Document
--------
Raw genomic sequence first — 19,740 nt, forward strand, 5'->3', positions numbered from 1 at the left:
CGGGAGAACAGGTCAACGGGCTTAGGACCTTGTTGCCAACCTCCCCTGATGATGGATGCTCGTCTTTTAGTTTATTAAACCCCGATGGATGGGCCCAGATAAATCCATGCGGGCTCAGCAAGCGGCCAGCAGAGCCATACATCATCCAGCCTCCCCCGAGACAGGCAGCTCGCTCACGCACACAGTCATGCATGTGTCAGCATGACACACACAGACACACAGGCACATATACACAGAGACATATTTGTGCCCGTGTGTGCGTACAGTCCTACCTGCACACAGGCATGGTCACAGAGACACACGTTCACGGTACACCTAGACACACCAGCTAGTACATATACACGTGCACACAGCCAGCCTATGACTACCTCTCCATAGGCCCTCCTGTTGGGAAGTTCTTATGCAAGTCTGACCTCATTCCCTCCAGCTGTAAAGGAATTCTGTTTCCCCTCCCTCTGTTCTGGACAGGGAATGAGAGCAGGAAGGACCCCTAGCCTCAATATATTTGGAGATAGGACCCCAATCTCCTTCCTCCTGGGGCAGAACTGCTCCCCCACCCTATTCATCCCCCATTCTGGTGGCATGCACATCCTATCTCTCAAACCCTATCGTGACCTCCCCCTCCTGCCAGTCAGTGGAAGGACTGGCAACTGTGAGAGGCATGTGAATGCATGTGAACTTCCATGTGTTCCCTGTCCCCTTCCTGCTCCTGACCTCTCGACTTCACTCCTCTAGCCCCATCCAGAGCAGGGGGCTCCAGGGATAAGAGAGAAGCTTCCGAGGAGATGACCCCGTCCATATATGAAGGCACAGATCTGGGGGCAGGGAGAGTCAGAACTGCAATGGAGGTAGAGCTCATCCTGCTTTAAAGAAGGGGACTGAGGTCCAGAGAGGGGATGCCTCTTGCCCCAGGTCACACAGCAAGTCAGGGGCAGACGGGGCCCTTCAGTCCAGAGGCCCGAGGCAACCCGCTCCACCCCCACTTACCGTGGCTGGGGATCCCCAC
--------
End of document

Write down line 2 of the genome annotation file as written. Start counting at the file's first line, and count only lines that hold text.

CGGGAGAACAGGTCAACGGGCTTAGGACCTTGTTGCCAACCTCCCCTGATGATGGATGCTCGTCTTTTAGTTTATTAAACCCCGATGGATGGGCCCAGATAAATCCATGCGGGCTCAGCAAGCGGCCAGCAGAGCCATACATCATCCAGCCTCCCCCGAGACAGGCAGCTCGCTCACGCACACAGTCATGCATGTGTCAGCATGACACACACAGACACACAGGCACATATACACAGAGACATATTTGTGCCCGTGTGTGCGTACAGTCCTACCTGCACACAGGCATGGTCACAGAGACACACGTTCACGGTACACCTAGACACACCAGCTAGTACATATACACGTGCACACAGCCAGCCTATGACTACCTCTCCATAGGCCCTCCTGTTGGGAAGTTCTTATGCAAGTCTGACCTCATTCCCTCCAGCTGTAAAGGAATTCTGTTTCCCCTCCCTCTGTTCTGGACAGGGAATGAGAGCAGGAAGGACCCCTAGCCTCAATATATTTGGAGATAGGACCCCAATCTCCTTCCTCCTGGGGCAGAACTGCTCCCCCACCCTATTCATCCCCCATTCTGGTGGCATGCACATCCTATCTCTCAAACCCTATCGTGACCTCCCCCTCCTGCCAGTCAGTGGAAGGACTGGCAACTGTGAGAGGCATGTGAATGCATGTGAACTTCCATGTGTTCCCTGTCCCCTTCCTGCTCCTGACCTCTCGACTTCACTCCTCTAGCCCCATCCAGAGCAGGGGGCTCCAGGGATAAGAGAGAAGCTTCCGAGGAGATGACCCCGTCCATATATGAAGGCACAGATCTGGGGGCAGGGAGAGTCAGAACTGCAATGGAGGTAGAGCTCATCCTGCTTTAAAGAAGGGGACTGAGGTCCAGAGAGGGGATGCCTCTTGCCCCAGGTCACACAGCAAGTCAGGGGCAGACGGGGCCCTTCAGTCCAGAGGCCCGAGGCAACCCGCTCCACCCCCACTTACCGTGGCTGGGGATCCCCAC